I’m back! Feels like forever since I’ve posted on this blog. It’s not that I haven’t been creating. But I’m in the middle of a couple of paintings and under contract for a picture book. So, nothing completed that I could post recently. More to come on the picture book when it’s finished…
In the meantime, I’m continuing my Scotland series with another drypoint etching. Neist Point is the western most edge of the Isle of Skye. The lighthouse was designed by the Stevenson family. You’re probably more familiar with Robert Louis Stevenson (author of Kidnapped and Treasure Island), or D.E. Stevenson (one of my favorite female British authors of books such as Miss Buncle’s Book or The Tall Stranger). Well, the Stevenson family in general was widely known as lighthouse engineers. Starting with RLS’s grandfather in the 1790’s, Robert Louis Stevenson’s father, uncles, and cousins proceeded to design over 90 lighthouses throughout Scotland (as well as a handful in Japan) from 1791-1937. In fact, RLS greatly disappointed his father by choosing to become a writer rather than carry on the family tradition of engineering. You can read more about Stevenson Lighthouses here.
My visit to Neist Point was on a gorgeously sunny day. We followed signs from the main highway to what seemed like a tiny road leading nowhere. West, west, west you go until you come to a parking lot near a cliff. The lighthouse isn’t even visible when you park. You must trust that it’s there and be ready/willing to walk a couple miles to prove you’re right. Of course crowds of tourists with cameras around you help confirm that there’s something worth seeing down below. The trek to Neist Point is not for the faint of heart! From the parking area, you hike down an extremely steep “stair case” of something resembling steps carved into the cliff-side. There is a railing made of metal pipes. The thing seems safe enough, as long as you hang on and don’t let gravity cause your feet to get too far ahead of the rest of your body. Needless to say, we left my mom at the parking lot. She would have to enjoy this excursion vicariously through my photos. Once you get to level ground, the next mile or so is easy! A lovely walk along a path with sheep sunning themselves amongst the boulders. If you get close enough to the cliff’s edge, you will see seagulls swooping out from crevices in the cliff-side, soaring along the sea breeze, then diving down to catch fish in the foamy waves below.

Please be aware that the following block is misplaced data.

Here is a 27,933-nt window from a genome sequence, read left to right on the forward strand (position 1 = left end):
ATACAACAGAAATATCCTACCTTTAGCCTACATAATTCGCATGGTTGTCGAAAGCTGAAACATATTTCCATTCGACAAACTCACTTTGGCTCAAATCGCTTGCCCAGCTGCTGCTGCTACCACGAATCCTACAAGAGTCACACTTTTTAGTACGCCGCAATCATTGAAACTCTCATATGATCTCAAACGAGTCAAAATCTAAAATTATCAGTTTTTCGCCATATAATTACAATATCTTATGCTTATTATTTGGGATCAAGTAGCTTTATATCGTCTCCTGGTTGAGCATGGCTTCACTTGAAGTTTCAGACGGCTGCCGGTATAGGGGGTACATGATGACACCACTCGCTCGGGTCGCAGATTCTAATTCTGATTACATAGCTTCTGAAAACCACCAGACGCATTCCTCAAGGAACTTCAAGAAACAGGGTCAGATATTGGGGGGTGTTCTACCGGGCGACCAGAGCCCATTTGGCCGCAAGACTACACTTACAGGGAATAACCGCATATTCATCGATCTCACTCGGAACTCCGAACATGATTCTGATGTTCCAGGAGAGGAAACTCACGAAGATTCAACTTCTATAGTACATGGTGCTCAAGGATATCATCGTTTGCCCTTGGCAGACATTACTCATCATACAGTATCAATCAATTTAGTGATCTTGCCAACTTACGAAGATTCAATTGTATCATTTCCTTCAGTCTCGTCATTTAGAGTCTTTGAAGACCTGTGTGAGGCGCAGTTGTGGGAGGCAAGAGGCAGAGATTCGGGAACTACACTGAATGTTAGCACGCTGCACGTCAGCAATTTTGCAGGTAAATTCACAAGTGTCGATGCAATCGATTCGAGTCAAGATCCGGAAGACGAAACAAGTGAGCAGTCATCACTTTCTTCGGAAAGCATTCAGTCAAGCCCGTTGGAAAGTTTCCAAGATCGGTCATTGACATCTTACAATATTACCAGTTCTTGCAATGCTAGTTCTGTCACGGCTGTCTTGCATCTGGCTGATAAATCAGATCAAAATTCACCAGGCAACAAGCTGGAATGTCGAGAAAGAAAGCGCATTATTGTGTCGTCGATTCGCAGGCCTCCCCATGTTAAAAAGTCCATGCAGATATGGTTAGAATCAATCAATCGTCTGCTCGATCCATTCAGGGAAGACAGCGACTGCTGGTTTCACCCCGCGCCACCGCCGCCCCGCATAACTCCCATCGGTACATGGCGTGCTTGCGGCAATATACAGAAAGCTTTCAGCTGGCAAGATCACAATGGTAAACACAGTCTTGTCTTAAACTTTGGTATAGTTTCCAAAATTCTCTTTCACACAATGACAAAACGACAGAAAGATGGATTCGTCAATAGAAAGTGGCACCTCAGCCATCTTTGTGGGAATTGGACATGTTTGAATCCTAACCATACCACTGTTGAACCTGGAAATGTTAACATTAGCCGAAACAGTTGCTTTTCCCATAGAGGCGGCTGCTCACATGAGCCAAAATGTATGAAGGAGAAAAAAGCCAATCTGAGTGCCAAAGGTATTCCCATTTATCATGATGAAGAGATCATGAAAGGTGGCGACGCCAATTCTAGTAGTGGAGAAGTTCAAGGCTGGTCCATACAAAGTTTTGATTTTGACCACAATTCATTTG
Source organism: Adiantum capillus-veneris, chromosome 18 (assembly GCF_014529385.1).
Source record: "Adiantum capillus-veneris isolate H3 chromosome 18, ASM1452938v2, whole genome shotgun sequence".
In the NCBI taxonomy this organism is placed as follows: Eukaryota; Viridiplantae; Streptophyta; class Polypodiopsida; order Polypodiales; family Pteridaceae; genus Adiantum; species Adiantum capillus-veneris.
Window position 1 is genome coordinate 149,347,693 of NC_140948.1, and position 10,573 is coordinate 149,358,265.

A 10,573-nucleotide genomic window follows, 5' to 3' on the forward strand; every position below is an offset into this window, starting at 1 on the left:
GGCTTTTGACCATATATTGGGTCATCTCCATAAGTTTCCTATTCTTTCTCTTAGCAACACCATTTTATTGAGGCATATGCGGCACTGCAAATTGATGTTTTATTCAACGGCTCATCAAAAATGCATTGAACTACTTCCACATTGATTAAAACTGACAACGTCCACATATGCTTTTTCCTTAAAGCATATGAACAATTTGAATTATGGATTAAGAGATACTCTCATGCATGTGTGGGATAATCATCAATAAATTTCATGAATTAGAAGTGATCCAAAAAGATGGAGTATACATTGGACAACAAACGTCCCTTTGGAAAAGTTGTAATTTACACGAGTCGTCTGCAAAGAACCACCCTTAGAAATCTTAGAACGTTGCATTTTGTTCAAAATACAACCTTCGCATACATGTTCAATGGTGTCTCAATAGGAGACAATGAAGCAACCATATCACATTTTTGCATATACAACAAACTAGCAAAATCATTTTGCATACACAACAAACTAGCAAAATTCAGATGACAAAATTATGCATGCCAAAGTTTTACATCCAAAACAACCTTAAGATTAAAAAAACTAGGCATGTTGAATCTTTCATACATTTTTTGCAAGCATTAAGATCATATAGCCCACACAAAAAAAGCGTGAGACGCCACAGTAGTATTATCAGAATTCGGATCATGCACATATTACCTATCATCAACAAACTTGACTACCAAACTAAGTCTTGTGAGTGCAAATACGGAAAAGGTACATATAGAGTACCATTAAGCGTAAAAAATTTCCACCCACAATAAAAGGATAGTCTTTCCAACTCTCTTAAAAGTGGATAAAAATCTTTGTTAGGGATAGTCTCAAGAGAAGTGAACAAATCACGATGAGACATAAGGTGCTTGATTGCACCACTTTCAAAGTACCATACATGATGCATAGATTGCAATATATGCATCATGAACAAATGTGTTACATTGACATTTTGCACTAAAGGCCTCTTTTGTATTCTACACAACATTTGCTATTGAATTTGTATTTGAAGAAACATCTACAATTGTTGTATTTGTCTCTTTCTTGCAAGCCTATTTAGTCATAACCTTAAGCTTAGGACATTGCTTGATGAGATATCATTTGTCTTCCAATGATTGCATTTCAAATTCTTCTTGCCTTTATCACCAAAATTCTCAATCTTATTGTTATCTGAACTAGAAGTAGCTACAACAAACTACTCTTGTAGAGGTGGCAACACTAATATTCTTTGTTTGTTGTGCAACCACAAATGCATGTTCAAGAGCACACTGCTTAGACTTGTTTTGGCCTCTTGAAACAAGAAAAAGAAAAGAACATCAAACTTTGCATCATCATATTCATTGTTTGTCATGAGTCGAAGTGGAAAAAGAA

The lighthouse station itself is more like a barracks, with several rectangular “cottages” placed around the perimeter of the main building. I believe these were once rented out to tourists. However, when we were there, they were abandoned and run-down. Paint pealing on the window sills. Broken panes looking into empty rooms. An old lace curtain hanging at a window, one of the few signs that the place had once been a home. The lighthouse is owned by the Northern Lighthouse Board and has been run automatically since the 1990’s, when the last lighthouse keeper was withdrawn.
Etching cliffs was a new challenge for me! I feel like I had a better sense of shading with the scribe tool this time. I tried to vary my marks to represent each surface/texture: rocky patches, vertical ridges, shadows and ripples in water, and the flat expanses of grass. I’m also gaining a better feel for wiping the plate to maintain a haze of grey across the water. If you’d like to read more about the etching process, take a look at my previous post: Eilean Donan – Etching. Below are a few photos from our visit. Look closely at the top right photo to see a seagull nesting in the cliff side. If you’re ever on the Isle of Skye, this lighthouse is well worth the drive…and the walk!